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How can I animate a point moving on a triangle's sides?
I can generate a triangle and point, but I have no idea how to define point movement. I'm guessing that I have to use $\sin$ and $\cos$ in coordinates, but I can't find a way to define the triangle in this way.
Can someone help me a bit with that?

point on triangle

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If you interpret your geometric shape as a NURBS of degree 1 (linear), you can proceed with the following, extremely simple code:

pts = {{0, 0}, {1, 1}, {0.5, 1.5}}; (* just an example *)
s = BSplineFunction[pts, SplineClosed -> True, SplineDegree -> 1];
Animate[ParametricPlot[s[t], {t, 0, 1}, Epilog :> {Red, PointSize[Large], Point[s[t]]}], {t, 0., 1.}]

This yields the triangular (outer) graph of the following display:

Same BSplineFunction, but increased degree and custom weights

Just replace Animate by Manipulate to give the user control over the point.

Note This is a rather general approach applicable in wide areas, since you can vary your control points as well as the spline degree, but the BSplineFunction will always yield the curve between arguments 0 and 1. In essence, you can display quite every geometric shape using this approach. For more complex ones, some adjustment to B-spline weights will be necessary, though.

The inner of those curves result from the same control points as before, but degree 2 and weights explicitly given as SplineWeights -> {.1, 1, 1}. Just exchange the s-line above with this one:

s = BSplineFunction[pts, SplineClosed -> True, SplineDegree -> 2, SplineWeights -> {.1, 1, 1}];

I hope this might be of some help to you.

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  • $\begingroup$ Simon, would you consider using a variation of your user name? We have a member of three years using the same name, and though he isn't as active recently it still confuses me when I see you post or comment. (This is merely a suggestion; you are not required to take action.) $\endgroup$ – Mr.Wizard Jan 25 '15 at 0:33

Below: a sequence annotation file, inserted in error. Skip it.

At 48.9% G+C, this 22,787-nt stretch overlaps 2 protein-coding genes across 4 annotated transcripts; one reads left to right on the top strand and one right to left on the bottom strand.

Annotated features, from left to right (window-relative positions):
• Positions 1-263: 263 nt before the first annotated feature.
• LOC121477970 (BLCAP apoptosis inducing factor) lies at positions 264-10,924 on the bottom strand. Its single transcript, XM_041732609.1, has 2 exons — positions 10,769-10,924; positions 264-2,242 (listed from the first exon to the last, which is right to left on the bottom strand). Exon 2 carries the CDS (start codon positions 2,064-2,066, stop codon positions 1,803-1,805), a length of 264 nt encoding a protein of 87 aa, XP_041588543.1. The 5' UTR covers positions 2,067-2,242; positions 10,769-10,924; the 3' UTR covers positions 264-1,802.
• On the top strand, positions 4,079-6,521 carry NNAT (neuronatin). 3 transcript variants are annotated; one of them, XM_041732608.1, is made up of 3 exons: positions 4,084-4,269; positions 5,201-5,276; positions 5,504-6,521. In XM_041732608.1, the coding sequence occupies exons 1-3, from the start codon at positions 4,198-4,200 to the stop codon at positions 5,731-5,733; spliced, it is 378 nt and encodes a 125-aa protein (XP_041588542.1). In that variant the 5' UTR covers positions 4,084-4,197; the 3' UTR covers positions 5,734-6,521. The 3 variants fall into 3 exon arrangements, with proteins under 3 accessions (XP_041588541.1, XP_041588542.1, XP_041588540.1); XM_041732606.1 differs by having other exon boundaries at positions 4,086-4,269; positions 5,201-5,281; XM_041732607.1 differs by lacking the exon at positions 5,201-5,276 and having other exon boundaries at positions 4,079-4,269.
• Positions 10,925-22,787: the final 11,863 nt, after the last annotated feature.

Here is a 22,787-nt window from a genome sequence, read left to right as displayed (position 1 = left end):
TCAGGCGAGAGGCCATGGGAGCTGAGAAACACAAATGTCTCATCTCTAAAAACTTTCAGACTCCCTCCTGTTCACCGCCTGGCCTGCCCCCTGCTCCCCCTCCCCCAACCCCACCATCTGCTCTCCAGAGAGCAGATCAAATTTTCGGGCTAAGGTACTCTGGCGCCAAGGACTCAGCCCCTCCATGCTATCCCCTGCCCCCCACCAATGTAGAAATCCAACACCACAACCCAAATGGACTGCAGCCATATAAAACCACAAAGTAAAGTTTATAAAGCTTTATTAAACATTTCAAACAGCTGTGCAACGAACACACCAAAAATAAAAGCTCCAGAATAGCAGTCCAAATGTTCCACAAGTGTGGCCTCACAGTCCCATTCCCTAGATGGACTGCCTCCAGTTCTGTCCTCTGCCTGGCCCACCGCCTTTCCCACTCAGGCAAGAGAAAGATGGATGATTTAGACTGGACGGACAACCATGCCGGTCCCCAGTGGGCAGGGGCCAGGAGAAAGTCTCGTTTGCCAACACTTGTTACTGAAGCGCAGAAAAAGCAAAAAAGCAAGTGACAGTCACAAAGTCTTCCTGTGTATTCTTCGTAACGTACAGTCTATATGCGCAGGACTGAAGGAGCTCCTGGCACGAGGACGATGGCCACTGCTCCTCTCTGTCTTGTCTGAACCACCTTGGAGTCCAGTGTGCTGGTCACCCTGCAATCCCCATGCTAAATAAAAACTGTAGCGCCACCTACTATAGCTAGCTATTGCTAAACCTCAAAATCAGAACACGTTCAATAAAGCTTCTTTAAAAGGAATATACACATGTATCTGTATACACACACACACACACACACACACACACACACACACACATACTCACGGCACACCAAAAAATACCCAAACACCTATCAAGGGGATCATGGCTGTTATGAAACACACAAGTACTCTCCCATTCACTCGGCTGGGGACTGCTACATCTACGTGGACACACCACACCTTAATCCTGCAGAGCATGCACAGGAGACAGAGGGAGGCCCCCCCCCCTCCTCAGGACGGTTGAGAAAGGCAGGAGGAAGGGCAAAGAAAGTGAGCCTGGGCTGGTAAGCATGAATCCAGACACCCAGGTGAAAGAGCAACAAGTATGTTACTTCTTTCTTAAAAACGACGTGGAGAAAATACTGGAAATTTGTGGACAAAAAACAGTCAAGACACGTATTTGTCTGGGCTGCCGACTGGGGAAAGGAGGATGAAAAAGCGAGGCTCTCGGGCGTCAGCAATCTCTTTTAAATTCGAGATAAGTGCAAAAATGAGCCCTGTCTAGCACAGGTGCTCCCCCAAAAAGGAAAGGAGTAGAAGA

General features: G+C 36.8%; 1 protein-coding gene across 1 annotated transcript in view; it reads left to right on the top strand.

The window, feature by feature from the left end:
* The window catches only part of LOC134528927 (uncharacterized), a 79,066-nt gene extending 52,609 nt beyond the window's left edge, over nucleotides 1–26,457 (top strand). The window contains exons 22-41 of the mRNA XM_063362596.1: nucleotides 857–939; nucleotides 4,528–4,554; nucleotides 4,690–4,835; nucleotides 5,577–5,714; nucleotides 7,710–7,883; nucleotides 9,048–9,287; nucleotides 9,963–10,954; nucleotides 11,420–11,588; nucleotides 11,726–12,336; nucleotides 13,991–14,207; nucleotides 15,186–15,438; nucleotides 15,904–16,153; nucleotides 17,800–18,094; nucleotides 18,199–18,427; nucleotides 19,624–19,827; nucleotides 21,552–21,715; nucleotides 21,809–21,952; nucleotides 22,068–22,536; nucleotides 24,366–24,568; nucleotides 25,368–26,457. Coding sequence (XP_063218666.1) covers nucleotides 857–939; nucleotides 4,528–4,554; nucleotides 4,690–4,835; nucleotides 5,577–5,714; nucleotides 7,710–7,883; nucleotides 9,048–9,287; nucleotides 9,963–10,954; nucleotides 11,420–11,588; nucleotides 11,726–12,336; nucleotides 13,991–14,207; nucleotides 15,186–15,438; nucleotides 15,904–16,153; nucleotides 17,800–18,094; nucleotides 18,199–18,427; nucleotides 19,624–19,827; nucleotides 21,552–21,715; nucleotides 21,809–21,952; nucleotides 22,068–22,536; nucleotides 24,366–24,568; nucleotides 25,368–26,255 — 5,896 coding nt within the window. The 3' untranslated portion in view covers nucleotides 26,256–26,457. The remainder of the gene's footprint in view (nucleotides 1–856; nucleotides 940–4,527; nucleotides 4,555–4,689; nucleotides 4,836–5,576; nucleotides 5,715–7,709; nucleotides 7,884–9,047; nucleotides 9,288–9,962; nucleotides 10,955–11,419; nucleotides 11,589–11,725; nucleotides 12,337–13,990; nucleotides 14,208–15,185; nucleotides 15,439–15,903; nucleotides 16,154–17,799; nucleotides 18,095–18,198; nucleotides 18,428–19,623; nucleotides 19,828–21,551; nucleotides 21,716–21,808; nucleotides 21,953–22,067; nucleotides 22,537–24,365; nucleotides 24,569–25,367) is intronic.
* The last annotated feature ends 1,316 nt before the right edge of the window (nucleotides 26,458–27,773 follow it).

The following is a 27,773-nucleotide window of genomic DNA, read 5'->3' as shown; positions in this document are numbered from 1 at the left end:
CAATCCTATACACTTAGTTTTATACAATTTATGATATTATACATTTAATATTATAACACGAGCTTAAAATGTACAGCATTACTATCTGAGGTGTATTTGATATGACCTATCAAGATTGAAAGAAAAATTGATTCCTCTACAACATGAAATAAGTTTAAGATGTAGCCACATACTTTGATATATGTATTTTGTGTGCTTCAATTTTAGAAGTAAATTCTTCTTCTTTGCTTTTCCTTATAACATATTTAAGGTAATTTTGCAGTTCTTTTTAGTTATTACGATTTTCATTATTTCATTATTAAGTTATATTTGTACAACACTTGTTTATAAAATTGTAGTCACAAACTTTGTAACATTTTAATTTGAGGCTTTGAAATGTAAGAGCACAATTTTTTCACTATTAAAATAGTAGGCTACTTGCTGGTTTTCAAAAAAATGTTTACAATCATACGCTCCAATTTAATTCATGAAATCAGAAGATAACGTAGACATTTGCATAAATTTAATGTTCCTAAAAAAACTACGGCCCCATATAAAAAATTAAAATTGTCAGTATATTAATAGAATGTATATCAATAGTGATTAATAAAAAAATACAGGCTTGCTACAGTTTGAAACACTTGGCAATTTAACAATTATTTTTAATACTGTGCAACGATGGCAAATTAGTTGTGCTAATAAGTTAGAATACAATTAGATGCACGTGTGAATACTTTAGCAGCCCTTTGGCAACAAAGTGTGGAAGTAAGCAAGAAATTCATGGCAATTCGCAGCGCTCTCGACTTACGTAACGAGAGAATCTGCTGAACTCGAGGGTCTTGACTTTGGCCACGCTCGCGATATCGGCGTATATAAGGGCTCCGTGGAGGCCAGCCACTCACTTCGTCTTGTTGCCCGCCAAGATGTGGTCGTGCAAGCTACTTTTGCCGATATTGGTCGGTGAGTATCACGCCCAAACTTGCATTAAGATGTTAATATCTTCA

• $\begingroup$ Simon might be a rather common user name, I take it. Problem is: I had some problems with my Stackexchange account already, up to the point of having had to contact support for help... I will see what I can do, however, without messing up my account once again. Did I mention, how inexplicably unintuitive the Stackexchange account management is? ;) $\endgroup$ – Jinxed Jan 25 '15 at 1:14
  • $\begingroup$ @Mr.Wizard: I tried, but Stackexchange won't let me: I will have to wait until some time in February. Maybe you will have become acquainted to my user name until then. Either way: I can't change anything for the moment. :| $\endgroup$ – Jinxed Jan 25 '15 at 1:20
  • 1
    $\begingroup$ I second @Mr.Wizard because your contributions to the site are very well received. It wouldn't matter if you were the standard "novice new user type", but you aren't. And it's a lame to have that kind of confusion among two good site citizens. Please don't forget to try changing you user name once the site allows you. $\endgroup$ – Dr. belisarius Jan 25 '15 at 3:20
  • $\begingroup$ Simon, as a community elected moderator I believe I am able to change your user name. If you tell me what you would like I shall attempt it. $\endgroup$ – Mr.Wizard Jan 25 '15 at 3:45
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Using RegionNearest

This approach should work regardless of whether the triangle is filled or not. Here, we will represent the triangle unfilled, i.e. as a one-dimensional region, r1, a line, embedded in a plane.

r1 = Line[{{0, 0}, {3, 1}, {2, 0}, {0, 0}}];
RegionDimension[r1]
RegionEmbeddingDimension[r1]

1
2

Get the radius of a circle, with the triangle centroid as center, that intersects the farthest vertex of the triangle.

c = RegionCentroid[r1];  (* the gray point *)
radius = Max[EuclideanDistance[c, #] & /@ {{0, 0}, {3, 1}, {2, 0}}];

Animate a black point going around the circle.

And display a (red) point on the triangle that is currently nearest to the black point on the circle.

Animator[Dynamic[n], {0, N[2 Pi], .01}]
Graphics[{r1, AbsolutePointSize[10],
  Gray, Point[c],
  Black, Dynamic@ Point[d = radius {Cos[n], Sin[n]} + c],
  {Red, Dynamic@Point[RegionNearest[r1, d]]},
  {Dashed, Circle[c, radius]}}]

animation2

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    $\begingroup$ Unusual in both method and result. +1 $\endgroup$ – Mr.Wizard Jan 25 '15 at 0:35
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Thanks to kguler, I now know there is something like: LineScaledCoordinate.

vertices = Table[{Cos[i], Sin[i]}, {i, 0, 2 Pi, 2 Pi/3.}];
Needs["GraphUtilities`"]

Slider[Dynamic@t]
Graphics[{

  EdgeForm @ Thick, FaceForm @ None, Polygon @ vertices
  ,
  AbsolutePointSize @ 12, Red, Dynamic[Point[LineScaledCoordinate[vertices, t]]]
  }
 ]

enter image description here